Doug Fishbone's Hypno Project was weirder still. A dozen people hypnotised and then responding with grunts, whoops and hand signals to words and images. (Actually, I prefer his most recent project at Dulwich Picture Gallery where he paid a Chinese artist 100 quid to copy one of the Gallery's old masters and hung it up instead of the original. The Gallery then held a competition to see if the public could detect which one was the fake). 
However, the work I liked most (or at least was the most immediately understandable) was Mexican artist Jaime Lobato's Burning Thoughts, a long metal bar with about 100 little flames rising out of it. Strap a receptor round your head and you can control their height through brainwaves.
Art eh?  And Addictive TV will close the exhibition in a week's time.

Thursday, September 24, 2015


I am the envy of my colleagues. At crack of dawn, before breakfast, Liz prepares packed lunches for us all. This is today's: chicken, coriander & salsa wraps, mango & grapes, and lemon drizzle cake - all home made. Am I spoiled or what?
Trouble is, I tend to eat it at my desk, which is not good practise...

Wednesday, September 23, 2015

Past Imperfect Repackaged

Limited Edition (Sept 2015)
Received this CD in the post today. It's a version of Andrew Cox's Past Imperfect compilation, originally released in May last year (during the few months when I paused my blog). It was possibly (?) the last in a series of re-released MFH and Pump-related albums on Plague Recordings and Forced Nostalgia, masterminded by the very wonderful Fre De Vos. 
But here's a limited edition (of 80) produced for the Experimental Music Record Fair in Brussels earlier this month by Editions Abscondita. Nicely packaged. Andrew would have liked it. 
Both the original and the limited edition collect tracks from the early 80s, together with two from a hard-to-find compilation and three previously unreleased tracks. Here are the sleeve notes:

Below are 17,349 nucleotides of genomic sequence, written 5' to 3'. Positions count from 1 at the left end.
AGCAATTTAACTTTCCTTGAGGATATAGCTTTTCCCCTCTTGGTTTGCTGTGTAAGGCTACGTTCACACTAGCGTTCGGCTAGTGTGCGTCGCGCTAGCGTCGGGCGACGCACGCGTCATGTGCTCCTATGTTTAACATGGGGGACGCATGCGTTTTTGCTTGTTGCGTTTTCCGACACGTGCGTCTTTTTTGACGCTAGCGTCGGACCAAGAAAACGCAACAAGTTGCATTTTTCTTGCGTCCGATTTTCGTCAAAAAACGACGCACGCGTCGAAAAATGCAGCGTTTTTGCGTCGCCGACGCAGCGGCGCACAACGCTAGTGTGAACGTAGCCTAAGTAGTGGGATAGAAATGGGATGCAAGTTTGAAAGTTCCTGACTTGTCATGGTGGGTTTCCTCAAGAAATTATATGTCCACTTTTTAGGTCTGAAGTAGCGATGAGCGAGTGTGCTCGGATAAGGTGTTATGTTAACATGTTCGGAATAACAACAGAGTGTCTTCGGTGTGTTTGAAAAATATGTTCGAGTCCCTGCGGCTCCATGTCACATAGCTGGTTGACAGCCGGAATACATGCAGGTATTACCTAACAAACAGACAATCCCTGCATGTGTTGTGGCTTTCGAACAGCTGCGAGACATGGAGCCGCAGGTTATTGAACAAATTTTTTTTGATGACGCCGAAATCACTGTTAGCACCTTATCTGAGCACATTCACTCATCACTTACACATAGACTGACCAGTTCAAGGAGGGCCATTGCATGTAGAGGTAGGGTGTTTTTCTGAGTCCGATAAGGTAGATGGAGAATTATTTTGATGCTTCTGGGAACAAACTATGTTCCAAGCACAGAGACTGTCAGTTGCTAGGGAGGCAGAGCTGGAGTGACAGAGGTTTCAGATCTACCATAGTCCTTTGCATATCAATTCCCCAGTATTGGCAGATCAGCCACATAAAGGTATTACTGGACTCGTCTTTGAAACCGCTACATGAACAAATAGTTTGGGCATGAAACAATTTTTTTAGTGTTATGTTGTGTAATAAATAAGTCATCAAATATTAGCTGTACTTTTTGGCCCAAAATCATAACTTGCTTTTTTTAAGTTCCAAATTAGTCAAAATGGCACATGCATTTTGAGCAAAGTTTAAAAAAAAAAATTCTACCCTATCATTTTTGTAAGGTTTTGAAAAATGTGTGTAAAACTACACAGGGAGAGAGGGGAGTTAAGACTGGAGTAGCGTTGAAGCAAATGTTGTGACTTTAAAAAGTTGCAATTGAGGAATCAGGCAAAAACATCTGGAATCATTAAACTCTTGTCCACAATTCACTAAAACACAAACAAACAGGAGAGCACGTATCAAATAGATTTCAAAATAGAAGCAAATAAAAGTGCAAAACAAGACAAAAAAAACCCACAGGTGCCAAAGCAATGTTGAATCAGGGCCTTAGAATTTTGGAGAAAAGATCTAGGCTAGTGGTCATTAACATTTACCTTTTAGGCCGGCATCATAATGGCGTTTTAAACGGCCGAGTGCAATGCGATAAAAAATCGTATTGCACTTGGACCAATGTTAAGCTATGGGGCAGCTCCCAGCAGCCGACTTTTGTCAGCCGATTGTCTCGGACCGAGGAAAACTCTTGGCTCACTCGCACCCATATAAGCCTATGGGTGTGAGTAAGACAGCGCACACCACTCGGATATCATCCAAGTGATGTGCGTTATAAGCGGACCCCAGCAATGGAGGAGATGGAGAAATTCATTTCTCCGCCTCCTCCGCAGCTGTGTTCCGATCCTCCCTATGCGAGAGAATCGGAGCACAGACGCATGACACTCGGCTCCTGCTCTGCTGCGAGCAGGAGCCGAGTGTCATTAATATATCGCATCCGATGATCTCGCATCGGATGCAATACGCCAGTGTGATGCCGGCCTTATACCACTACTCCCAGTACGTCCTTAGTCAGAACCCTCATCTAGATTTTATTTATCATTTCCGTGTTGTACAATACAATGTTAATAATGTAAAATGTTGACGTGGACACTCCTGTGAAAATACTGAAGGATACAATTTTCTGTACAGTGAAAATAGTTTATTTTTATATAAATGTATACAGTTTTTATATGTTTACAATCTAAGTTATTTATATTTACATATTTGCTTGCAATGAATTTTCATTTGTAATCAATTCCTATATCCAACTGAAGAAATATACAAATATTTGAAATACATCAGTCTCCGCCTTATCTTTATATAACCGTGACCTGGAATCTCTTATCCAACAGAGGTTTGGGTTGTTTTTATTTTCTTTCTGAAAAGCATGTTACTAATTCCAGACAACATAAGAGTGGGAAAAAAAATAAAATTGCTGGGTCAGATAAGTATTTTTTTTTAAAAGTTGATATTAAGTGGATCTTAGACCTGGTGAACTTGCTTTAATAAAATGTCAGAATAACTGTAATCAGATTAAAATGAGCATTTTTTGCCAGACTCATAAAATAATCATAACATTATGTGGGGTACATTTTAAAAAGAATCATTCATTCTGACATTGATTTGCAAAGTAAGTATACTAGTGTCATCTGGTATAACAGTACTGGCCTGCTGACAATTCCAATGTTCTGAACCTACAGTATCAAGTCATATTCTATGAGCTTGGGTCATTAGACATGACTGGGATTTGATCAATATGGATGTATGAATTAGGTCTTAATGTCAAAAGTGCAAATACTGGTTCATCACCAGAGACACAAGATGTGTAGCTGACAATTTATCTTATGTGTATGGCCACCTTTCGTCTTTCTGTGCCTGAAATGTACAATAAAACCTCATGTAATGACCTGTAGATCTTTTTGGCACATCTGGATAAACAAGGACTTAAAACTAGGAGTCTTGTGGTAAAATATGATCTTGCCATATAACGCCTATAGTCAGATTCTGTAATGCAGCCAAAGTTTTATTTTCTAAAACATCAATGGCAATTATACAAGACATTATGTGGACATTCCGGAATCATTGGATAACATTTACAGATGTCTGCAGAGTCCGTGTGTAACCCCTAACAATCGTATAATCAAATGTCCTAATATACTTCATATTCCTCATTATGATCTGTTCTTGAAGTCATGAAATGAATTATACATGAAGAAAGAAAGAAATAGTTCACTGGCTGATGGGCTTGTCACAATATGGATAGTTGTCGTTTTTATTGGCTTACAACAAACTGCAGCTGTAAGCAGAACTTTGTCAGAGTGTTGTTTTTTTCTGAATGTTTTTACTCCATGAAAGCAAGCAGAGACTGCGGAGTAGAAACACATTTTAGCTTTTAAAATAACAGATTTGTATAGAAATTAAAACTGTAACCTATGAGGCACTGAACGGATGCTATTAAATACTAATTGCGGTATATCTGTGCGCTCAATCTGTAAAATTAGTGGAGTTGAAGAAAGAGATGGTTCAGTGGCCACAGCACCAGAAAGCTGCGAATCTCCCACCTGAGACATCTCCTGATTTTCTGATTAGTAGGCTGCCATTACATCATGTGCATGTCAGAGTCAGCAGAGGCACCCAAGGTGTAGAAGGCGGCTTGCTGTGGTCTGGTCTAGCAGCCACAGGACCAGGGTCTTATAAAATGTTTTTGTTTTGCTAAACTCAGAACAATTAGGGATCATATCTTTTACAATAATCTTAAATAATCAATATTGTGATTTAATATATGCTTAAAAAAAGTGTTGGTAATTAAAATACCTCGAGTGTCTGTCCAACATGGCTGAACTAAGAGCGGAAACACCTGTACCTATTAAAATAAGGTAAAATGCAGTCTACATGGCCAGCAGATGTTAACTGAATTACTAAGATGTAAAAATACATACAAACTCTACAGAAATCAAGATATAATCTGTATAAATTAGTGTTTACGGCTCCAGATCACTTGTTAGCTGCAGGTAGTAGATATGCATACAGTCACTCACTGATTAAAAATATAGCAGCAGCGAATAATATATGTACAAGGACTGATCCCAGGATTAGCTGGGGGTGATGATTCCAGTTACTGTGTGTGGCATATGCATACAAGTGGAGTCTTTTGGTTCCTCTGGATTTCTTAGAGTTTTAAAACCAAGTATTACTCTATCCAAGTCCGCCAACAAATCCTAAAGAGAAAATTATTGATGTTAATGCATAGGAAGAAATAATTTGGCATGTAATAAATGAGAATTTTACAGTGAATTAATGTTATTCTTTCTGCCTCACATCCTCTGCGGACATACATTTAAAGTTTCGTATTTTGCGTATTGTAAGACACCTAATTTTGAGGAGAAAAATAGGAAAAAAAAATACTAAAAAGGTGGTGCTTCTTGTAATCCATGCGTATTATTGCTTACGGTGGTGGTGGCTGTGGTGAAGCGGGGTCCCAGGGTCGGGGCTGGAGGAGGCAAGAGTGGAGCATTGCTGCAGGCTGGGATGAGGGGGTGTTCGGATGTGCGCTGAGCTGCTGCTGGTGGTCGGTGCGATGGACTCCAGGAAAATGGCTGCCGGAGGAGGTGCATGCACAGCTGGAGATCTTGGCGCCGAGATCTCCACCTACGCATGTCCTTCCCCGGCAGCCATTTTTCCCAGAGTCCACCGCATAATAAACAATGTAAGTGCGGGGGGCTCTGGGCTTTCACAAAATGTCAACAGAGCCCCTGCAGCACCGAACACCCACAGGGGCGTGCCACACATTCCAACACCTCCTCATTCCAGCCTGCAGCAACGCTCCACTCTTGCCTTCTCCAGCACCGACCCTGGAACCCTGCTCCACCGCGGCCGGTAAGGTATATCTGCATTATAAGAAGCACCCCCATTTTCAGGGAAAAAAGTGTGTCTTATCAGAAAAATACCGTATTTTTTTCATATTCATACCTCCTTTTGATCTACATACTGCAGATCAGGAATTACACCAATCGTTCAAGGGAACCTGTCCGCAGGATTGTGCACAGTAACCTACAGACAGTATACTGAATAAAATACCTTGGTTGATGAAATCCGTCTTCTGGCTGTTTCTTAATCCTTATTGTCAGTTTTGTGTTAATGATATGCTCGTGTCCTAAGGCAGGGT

Andrew Cox was the more talented half of MFH / Pump, releases of which are available elsewhere on this site. Alongside his recordings with David Elliott, he also released four cassette albums on YHR (Arioch, Methods, Hydra and Songs from the Earth) between 1980-83.
Original (May 2014)
Tracks from these, together with other rarities are now compiled on Past Imperfect. The opening excerpt from Arioch - a terrifying salvo of purpose-built oscillators (not dissimilar to Pete Shelley's Sky Yen which was released in the same year, 1980), is actually fairly atypical of Andrew's subsequent output - which could be described as dark ambient before anyone had thought of the term.
Andrew used motley instrumentation - piano, guitar, recorders, reed organ, an obscure synthesizer, pedals and other effects units - to create claustrophobic, crepuscular landscapes, often inspired by paintings or literature.
But what makes this compilation so intriguing are the extras: two tracks from the rare Integrated Circuit Records compilation from 1983, and three previously unreleased pieces from 2000 and 2001 which had ushered in a new, ultra-minimal style.
Sadly, Andrew died in 2009 before he could fully explore this new direction, but it is gratifying to see his music recognised, despite his absence.

For more info, see here and here.

Tuesday, September 22, 2015


One of the challenges of modern, family-life is helping your children with their homework. Actually, I know at least one dad who refuses to do so - "Naah, they need to work it out for themselves!" - but I can't be so heartless. I don't mean do it for them, but at least help if they ask and set them on the right path. 
The homework I dread is maths and yet there is also a certain satisfaction in actually remembering how to do something you last did 40 years ago. After an hour poring over some infernal equation, it finally clicked and A & I punched the air, exchanged high fives and I privately thanked Mr Keane for getting me through my O-level, even if it was only a C.   

Saturday, September 19, 2015

30 Years Ago

Thirty years ago today, Mexico City experienced its biggest ever earthquake in recent times. The epicentre was 350kms away, just off the Pacific coast. There was damage in between, but the capital was most affected because of the huge population of the city and the fact that the city centre is built on very soft ground.